Kray gang boss Tony Lambrianou, who served a life sentence for the brutal murder of Jack 'the Hat' McVitie, has threatened to kill Bernard O'Mahoney 'by smashing a hammer through his head'. 'Dodgy' Dave Courtney, who claims to have murdered two gangland rivals, tried 'to put him out of his misery' and 'the most dangerous man in the country', John 'Gaffer' Rollinson, has vowed to kill him 'when he finds him'.

But O'Mahoney, one-time friend of the notorious Kray Brothers and former key member of the Essex Boys gang, isn't concerned about any of these threats, because he knows the truth about the wannabe gangsters who have built their 'reputations' on fantasy gleaned from Hollywood movies and 'true' crime books written by their heroes.

Wannabe in my Gang? is a story that spans two decades and involves some of the most infamous names and crimes in British history. It gives a unique insight into the Kray brothers' firm, revealing that its public image is far from the truth. Also uncovered is what happened to the remaining members of the Essex Boys firm following the death of Esctasy victim Leah Betts and the murder of three of its leaders, who were found dead in their blood-spattered Range Rover one winter's evening.

For the first time ever, O'Mahoney will expose the gangland myths that have made legends of those who claim to be responsible for mayhem and murder. He reveals the sordid secret of one of Britain's most infamous gangsters and tells the truth about the imposters who make a living selling stories and writing books about events that have never even happened.

Wannabe in my Gang? is the book that many in the underworld never wanted the public to read. A crime exposé of the highest order, it is shocking, revelatory and gripping from beginning to end.

If you’ve traveled the nation’s highways, flown into New York’s LaGuardia Airport, strolled San Antonio’s River Walk, or seen the Pacific Ocean from the Beach Chalet in San Francisco, you have experienced some part of the legacy of the Works Progress Administration (WPA)—one of the enduring cornerstones of Franklin D. Roosevelt’s New Deal.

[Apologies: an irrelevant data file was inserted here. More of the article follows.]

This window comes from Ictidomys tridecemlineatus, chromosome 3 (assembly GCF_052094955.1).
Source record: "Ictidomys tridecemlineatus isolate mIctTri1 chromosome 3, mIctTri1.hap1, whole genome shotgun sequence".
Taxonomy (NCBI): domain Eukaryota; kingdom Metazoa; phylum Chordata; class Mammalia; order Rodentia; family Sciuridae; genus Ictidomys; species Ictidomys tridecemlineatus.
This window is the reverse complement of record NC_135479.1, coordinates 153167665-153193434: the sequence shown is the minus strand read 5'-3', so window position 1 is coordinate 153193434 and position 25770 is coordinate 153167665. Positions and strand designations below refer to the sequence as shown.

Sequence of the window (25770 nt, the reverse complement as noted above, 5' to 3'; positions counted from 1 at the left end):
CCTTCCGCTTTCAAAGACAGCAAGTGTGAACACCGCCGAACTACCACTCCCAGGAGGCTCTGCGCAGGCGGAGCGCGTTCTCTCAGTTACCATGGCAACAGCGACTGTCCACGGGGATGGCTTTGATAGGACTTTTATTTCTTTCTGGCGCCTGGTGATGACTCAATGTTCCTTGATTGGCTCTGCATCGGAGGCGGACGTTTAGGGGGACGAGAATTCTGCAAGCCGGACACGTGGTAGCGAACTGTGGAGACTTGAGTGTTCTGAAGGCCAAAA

When President Roosevelt took the oath of office in March 1933, he was facing a devastated nation. Four years into the Great Depression, a staggering 13 million American workers were jobless and many millions more of their family members were equally in need. Desperation ruled the land.

What people wanted were jobs, not handouts: the pride of earning a paycheck; and in 1935, after a variety of temporary relief measures, a permanent nationwide jobs program was created. This was the Works Progress Administration, and it would forever change the physical landscape and the social policies of the United States.

The WPA lasted for eight years, spent $11 billion, employed 8½ million men and women, and gave the country not only a renewed spirit but a fresh face. Under its colorful head, Harry Hopkins, the agency’s remarkable accomplishment was to combine the urgency of putting people back to work with its vision of physically rebuilding America. Its workers laid roads, erected dams, bridges, tunnels, and airports. They stocked rivers, made toys, sewed clothes, served millions of hot school lunches. When disasters struck, they were there by the thousands to rescue the stranded. And all across the country the WPA’s arts programs performed concerts, staged plays, painted murals, delighted children with circuses, created invaluable guidebooks. Even today, more than sixty years after the WPA ceased to exist, there is almost no area in America that does not bear some visible mark of its presence.

Politically controversial, the WPA was staffed by passionate believers and hated by conservatives; its critics called its projects make-work and wags said it stood for We Piddle Around. The contrary was true. We have only to look about us today to discover its lasting presence.